This paper addresses the question whether gerontology can profit by relying on developments in theoretical physics and insights from the foundations of physics. After giving a brief overview on various aspects of the nature of time and age as discussed in the literature on the philosophy of physics, I critically examine an approach in gerontology (Schroots and Birren 1988, Yates 1988) that advocate the idea that aging is to be explained on a physical basis, by means of the second law of thermodynamics, and to be explicated by introducing an "intrinsic" time variable. I argue, however, that thermodynamics does not provide the desired basis for a concept of aging. Indeed I argue that the only lesson the gerontology might profitably take over from the philosophy of physics is to make a sharper conceptual distinction between the choice of a time scale and the conception of age as a dynamical variable.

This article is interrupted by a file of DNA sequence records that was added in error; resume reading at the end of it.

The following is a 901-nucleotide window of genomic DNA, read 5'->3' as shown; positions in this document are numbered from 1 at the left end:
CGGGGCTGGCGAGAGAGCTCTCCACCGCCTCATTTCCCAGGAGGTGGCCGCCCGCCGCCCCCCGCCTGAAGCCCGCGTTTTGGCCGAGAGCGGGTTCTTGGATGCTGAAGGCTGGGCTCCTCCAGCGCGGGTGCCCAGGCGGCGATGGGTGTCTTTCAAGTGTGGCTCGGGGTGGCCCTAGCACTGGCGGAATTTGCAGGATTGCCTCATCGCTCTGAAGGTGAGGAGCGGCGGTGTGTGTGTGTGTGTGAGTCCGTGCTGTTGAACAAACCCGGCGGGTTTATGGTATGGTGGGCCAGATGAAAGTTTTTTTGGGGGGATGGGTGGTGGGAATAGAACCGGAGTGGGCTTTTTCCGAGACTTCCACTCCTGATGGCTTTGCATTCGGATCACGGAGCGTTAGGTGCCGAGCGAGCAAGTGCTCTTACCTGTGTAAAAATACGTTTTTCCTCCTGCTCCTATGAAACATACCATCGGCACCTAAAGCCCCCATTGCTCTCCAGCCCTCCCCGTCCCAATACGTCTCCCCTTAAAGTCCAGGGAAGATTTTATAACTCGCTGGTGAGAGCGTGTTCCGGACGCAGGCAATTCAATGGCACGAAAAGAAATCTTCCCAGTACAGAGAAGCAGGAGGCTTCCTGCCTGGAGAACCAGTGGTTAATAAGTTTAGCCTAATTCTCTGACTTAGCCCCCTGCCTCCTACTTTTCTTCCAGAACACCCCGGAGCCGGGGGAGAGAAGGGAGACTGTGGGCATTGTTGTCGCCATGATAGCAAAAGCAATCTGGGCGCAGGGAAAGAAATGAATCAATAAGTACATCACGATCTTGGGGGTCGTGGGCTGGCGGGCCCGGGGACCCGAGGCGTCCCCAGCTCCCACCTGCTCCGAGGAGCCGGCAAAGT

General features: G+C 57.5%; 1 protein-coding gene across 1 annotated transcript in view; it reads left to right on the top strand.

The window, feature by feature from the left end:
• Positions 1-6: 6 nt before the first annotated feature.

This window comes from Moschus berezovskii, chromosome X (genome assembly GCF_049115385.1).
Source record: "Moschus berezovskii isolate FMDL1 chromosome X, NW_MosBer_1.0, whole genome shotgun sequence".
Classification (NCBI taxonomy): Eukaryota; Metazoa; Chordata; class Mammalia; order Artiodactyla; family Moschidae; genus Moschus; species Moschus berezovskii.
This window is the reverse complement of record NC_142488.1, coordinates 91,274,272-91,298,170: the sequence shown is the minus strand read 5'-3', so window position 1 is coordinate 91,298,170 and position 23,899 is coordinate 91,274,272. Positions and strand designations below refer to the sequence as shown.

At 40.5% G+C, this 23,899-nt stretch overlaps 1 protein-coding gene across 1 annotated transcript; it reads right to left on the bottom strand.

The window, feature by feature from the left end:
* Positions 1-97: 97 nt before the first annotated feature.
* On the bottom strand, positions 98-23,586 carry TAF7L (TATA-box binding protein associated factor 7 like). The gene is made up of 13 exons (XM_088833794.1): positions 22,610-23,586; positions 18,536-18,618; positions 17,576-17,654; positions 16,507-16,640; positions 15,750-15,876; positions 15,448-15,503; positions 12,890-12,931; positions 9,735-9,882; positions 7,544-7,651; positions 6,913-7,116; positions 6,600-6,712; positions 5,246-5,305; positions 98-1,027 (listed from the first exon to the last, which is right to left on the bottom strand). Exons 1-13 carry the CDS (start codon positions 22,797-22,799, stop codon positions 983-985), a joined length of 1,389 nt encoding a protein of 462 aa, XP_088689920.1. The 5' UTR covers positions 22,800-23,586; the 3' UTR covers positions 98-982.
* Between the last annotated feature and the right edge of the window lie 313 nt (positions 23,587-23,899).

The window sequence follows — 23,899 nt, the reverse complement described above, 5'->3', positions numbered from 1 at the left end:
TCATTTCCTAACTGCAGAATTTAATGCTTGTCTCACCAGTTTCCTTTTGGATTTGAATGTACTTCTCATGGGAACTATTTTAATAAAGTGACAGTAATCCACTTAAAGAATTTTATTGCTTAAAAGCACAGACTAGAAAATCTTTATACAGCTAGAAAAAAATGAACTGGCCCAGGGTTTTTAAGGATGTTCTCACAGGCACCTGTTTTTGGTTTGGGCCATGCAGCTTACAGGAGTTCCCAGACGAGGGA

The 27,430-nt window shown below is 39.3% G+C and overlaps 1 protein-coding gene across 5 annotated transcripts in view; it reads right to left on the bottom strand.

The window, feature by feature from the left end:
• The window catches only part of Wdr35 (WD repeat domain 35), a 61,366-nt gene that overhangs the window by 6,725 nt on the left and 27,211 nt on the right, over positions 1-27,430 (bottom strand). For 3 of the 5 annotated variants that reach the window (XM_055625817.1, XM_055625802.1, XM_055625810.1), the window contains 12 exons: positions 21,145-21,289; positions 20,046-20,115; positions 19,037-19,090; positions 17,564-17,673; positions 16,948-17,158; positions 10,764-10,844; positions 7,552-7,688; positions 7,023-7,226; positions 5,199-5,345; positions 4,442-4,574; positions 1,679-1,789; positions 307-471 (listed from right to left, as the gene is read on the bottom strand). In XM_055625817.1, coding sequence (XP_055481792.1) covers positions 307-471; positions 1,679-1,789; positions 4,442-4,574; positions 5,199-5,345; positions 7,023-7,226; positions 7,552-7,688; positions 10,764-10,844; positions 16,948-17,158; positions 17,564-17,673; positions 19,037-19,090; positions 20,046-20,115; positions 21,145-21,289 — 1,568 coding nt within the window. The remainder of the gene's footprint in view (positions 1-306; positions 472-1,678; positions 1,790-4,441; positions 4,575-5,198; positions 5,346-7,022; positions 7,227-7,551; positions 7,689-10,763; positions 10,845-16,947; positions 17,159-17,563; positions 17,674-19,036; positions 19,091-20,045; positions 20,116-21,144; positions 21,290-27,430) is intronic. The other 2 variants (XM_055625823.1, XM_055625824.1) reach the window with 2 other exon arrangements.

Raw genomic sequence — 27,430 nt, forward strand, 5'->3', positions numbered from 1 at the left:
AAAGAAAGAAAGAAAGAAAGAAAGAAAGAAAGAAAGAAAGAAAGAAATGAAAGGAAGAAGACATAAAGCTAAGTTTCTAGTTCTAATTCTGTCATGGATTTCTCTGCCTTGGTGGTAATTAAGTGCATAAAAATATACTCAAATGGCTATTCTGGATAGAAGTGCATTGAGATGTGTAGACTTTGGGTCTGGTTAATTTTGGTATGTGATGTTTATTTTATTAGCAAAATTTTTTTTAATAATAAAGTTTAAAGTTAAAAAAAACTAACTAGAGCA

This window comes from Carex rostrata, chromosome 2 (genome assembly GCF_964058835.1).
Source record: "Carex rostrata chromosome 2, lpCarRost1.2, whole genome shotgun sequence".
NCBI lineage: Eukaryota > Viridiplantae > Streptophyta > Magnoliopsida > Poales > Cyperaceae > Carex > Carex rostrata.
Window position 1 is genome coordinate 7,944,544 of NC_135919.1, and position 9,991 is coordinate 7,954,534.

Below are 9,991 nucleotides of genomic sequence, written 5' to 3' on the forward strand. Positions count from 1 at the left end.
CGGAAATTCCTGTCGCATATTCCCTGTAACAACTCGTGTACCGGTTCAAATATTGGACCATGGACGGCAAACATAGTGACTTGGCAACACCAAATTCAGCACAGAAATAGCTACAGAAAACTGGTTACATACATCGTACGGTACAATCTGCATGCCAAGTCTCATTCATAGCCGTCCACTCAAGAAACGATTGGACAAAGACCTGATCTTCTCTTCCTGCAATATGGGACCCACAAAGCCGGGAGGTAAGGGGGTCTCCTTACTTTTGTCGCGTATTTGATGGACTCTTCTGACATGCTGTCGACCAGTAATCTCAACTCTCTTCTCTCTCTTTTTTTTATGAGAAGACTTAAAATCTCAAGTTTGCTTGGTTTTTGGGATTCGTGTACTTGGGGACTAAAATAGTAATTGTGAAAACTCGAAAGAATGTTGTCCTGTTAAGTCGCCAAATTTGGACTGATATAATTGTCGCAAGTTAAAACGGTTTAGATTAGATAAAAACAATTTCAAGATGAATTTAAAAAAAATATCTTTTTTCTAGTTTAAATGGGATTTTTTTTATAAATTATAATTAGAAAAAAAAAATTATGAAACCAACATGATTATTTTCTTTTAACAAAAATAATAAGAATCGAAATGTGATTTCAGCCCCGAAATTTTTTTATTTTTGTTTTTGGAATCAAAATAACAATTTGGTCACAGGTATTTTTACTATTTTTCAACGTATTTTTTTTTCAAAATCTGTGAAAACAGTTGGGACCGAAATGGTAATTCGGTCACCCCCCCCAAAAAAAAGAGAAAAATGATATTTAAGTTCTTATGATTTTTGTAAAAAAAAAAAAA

|Original language||English (US)|
|Number of pages||25|
|Journal||Mind and Matter|
|State||Published - Oct 31 2013|